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Sound is transmitted in buildings by both air-borne sound and structure-borne sound.
Impact sound (or impact noise) is a form of structure-borne sound that occurs when an object impacts on another, resulting in the generation and transmission of sound. The structural vibration caused by the impact results in sound being radiated from an adjacent vibrating surface. NB structure-borne sound may also be generated by vibrating sources rather than impact sources.
A typical example of an impact sound is footsteps on a floor resulting in sound being transmitted through the floor construction and heard in the space below. Impact sound can travel through solid structures and through cavities.
- Tension or anxiety.
- Decreased performance.
- Reduced productivity.
- Eardrum damage or hearing difficulties.
- Increased blood pressure or stress levels.
- Psychological damage.
The occurrence of impact sound is dependent on a range of factors, including:
- The force of impact.
- The characteristics of the surface that is impacted upon.
- The characteristics of the structure through which the vibration transmits.
- The characteristics of the radiating surface.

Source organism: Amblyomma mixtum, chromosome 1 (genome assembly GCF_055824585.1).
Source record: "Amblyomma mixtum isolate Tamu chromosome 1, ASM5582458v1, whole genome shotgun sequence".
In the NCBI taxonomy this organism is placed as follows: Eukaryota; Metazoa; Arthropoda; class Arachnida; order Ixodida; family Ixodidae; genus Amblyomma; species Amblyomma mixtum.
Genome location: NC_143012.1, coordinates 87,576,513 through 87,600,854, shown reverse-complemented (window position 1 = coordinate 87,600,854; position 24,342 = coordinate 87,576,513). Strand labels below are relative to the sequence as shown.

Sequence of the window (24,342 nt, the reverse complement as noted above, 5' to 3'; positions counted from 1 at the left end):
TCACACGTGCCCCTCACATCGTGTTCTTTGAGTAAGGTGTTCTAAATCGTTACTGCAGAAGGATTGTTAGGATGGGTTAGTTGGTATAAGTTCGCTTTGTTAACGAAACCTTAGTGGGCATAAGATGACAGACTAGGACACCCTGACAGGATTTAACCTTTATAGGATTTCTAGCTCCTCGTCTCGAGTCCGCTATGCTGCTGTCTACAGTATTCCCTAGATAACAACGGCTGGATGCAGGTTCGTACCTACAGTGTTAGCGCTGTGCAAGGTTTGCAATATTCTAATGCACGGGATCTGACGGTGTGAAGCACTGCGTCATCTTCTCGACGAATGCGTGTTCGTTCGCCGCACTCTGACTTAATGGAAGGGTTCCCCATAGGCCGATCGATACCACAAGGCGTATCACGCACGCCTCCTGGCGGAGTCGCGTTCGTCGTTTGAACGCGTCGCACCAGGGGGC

Impact sound can be prevented or reduced by:
- Carpets and pads – soft carpets and thick pad cushions can be particularly effective at reducing middle to high level frequencies, although they are less effective at isolating low frequency sound. It is important to consider whether carpets or pads might be removed in the future.
- Resilient underlay – can have a similar effect to carpets and pads. Generally, they are made from recycled rubber, rigid fibreglass, foam or other such materials. They absorb, or isolate impact energy and can be effective in minimising impact sound at middle to high level frequencies. If the underlay has significant mass, it may also provide sound insulation from air-borne sound.
- Resilient mounts – hanging resilient mounts, sound clips or spring ceiling hangers can reduce the transmission of impact sound.
- Soundproofing compounds – applying sound proofing layers can be effective in reducing impact sound. Typically the compound is applied between two rigid materials, such as subflooring. The compound dissipates the vibrations caused by sound waves as they move through the structure, and can reduce sound at all frequencies.
- A suspended ceiling system or raised floors can be used to improve impact sound insulation.
Impact sound transmission is typically measured in-situ with a tapping machine which uses steel-faced hammers to strike a test surface and generate sound in an adjacent space which can be recorded or monitored. This is useful only in giving an indication of the likely level of impact sound as it does not accurately represent the variety of impacts that might be experienced in practice.
 Related articles on Designing Buildings Wiki
- Airborne sound.
- Ash deafening.
- Audio frequency.
- British standards.
- Building acoustics.
- Building Bulletin 93: acoustic design of schools.
- Building regulations.
- Flanking sound.
- Noise nuisance.
- Reverberation time.
- Sound absorption.
- Sound frequency.
- Sound insulation.
- Sound v noise.
- Structure-borne sound.
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